Article by Musa Sami, Independent
Most people who smoke pot enjoy it, but a smaller proportion experience psychotic-like symptoms, such as feeling suspicious or paranoid. The question that polarises researchers is whether smoking cannabis is associated with a risk of developing psychotic problems, such as schizophrenia, in the long term.
Of course, cannabis use is common, while schizophrenia is relatively rare, affecting less than 1 per cent of the population. Even if cannabis use were to double the risk, over 98 per cent of cannabis users would not develop schizophrenia. Researchers have to tread carefully in evaluating the evidence and avoiding scaremongering.
Although several studies suggest that cannabis users have a higher risk of developing schizophrenia, one key point remains hotly contested. Since the 1960s, cannabis potency and rates of use have risen in many Western countries with high-potency strains now dominating the market.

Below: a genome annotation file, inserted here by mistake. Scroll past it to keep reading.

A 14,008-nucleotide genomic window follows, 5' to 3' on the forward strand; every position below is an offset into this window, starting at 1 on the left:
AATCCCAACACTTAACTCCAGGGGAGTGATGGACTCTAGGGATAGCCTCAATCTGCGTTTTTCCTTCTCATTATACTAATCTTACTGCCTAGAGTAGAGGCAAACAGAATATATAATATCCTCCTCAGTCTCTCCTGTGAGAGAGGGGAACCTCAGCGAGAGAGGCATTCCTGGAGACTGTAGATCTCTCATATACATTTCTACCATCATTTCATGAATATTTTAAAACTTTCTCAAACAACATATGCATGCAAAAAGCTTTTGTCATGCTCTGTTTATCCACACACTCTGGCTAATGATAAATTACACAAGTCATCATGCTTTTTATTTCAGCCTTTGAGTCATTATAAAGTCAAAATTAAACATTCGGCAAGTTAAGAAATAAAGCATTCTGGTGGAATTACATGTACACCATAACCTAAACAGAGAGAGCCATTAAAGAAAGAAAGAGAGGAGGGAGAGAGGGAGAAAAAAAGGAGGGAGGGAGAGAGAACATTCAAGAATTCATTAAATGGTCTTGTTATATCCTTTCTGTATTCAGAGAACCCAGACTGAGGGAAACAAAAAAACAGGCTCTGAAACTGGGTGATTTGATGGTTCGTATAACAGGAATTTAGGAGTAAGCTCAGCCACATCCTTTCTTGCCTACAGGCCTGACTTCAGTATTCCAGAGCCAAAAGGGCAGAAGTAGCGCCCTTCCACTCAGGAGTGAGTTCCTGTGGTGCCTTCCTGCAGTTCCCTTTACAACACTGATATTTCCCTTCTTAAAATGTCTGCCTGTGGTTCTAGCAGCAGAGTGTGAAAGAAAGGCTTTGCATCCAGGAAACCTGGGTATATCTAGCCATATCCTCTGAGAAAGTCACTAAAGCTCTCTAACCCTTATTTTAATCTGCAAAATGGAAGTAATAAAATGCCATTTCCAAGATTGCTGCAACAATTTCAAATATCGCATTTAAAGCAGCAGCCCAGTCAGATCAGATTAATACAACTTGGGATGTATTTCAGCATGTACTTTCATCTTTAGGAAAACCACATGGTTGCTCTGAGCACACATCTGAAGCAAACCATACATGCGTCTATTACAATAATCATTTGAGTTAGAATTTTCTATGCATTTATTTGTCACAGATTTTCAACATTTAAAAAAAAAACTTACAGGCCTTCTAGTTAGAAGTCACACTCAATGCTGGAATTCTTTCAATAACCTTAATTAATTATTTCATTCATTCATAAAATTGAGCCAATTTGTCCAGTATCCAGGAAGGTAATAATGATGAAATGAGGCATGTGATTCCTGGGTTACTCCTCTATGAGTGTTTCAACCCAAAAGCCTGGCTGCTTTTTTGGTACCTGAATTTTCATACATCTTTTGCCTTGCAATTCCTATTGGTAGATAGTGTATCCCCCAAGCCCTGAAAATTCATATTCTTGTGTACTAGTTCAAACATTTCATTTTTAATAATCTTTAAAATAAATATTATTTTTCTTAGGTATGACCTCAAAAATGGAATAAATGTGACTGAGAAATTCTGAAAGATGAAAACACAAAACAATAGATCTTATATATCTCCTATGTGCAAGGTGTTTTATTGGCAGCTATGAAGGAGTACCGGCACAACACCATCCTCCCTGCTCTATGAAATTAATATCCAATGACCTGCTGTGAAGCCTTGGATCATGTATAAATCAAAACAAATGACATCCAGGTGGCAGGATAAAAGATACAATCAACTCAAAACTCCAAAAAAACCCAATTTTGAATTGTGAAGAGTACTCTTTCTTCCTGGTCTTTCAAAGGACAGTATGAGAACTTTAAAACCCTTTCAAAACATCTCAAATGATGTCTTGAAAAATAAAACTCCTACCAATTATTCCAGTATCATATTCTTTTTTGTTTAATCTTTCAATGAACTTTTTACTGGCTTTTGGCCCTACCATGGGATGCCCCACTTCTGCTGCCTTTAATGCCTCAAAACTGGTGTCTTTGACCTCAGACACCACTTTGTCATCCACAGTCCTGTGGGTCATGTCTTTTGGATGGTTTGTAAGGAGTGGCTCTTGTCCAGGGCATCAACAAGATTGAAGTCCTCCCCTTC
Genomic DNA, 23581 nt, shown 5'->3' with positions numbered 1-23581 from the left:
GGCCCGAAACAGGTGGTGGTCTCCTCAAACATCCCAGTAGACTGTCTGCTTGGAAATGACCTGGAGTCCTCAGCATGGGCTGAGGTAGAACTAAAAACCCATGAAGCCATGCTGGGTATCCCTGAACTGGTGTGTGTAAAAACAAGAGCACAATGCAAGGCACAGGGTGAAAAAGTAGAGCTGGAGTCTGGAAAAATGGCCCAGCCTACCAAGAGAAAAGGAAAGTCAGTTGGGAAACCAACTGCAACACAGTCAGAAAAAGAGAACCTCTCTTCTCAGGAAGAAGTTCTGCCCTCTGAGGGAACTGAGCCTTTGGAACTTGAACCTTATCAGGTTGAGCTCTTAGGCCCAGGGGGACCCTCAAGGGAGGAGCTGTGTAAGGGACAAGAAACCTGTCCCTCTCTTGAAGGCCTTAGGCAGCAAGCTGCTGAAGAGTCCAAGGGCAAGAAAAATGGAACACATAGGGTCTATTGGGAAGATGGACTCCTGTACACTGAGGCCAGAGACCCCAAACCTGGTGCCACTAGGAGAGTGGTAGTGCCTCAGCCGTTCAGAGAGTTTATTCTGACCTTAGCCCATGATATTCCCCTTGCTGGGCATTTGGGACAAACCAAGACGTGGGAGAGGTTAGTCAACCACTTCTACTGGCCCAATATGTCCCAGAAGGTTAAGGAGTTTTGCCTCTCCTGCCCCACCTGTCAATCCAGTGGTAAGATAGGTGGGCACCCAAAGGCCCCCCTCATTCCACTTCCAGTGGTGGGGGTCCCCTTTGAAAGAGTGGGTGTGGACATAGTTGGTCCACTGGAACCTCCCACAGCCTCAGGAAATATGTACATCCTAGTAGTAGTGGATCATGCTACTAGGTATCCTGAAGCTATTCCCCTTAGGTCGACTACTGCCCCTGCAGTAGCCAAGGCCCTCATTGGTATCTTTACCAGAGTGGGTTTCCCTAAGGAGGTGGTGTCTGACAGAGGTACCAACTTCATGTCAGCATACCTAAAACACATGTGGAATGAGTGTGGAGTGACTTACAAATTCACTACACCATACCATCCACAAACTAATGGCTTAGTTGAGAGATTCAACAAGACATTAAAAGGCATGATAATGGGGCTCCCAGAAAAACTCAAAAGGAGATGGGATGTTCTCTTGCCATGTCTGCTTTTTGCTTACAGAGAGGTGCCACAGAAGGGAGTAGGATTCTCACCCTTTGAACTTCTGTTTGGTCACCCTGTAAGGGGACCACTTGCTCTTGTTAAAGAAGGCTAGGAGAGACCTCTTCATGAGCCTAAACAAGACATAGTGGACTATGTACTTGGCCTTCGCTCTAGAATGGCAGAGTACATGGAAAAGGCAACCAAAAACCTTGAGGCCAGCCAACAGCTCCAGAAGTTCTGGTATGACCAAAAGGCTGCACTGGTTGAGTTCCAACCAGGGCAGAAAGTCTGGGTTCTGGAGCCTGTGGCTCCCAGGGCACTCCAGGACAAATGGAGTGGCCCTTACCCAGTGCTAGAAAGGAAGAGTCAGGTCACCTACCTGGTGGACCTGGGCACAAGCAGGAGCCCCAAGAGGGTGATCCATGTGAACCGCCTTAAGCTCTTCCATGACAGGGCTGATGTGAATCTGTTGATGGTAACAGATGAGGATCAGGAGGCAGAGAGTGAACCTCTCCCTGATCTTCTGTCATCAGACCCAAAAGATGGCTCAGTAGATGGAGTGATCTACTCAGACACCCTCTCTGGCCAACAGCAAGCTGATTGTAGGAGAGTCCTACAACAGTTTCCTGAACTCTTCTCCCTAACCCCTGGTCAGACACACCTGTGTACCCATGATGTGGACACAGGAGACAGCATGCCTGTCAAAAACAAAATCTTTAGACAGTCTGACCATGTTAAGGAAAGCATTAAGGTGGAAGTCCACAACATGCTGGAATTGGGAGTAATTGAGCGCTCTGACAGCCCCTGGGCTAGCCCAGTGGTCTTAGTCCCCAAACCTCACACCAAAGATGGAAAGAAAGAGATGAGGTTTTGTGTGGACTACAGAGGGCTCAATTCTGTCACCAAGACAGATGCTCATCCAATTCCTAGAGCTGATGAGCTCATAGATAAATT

If cannabis were a cause of psychosis, we would expect that, as this increased, rates of schizophrenia would increase alongside it. But this has not happened.
Still not settled
Although this topic was debated by two eminent British psychiatrists, David Nutt and Robin Murray, in The Guardian and by others in the journal Nature, it remains contested whether a cause-and-effect relationship between smoking cannabis and schizophrenia truly exists.
Perhaps we lack sufficient records of schizophrenia cases to show a robust correlation. It has also been argued that not all effects follow causes. For example, although obesity in the West is increasing and is a known cause of heart disease, the risk of suffering fatal heart disease is going down. The reason for this is a third factor: treatments for heart disease have improved and are saving more lives. If cannabis potency is increasing and rates of schizophrenia are not, a similar third factor may explain this.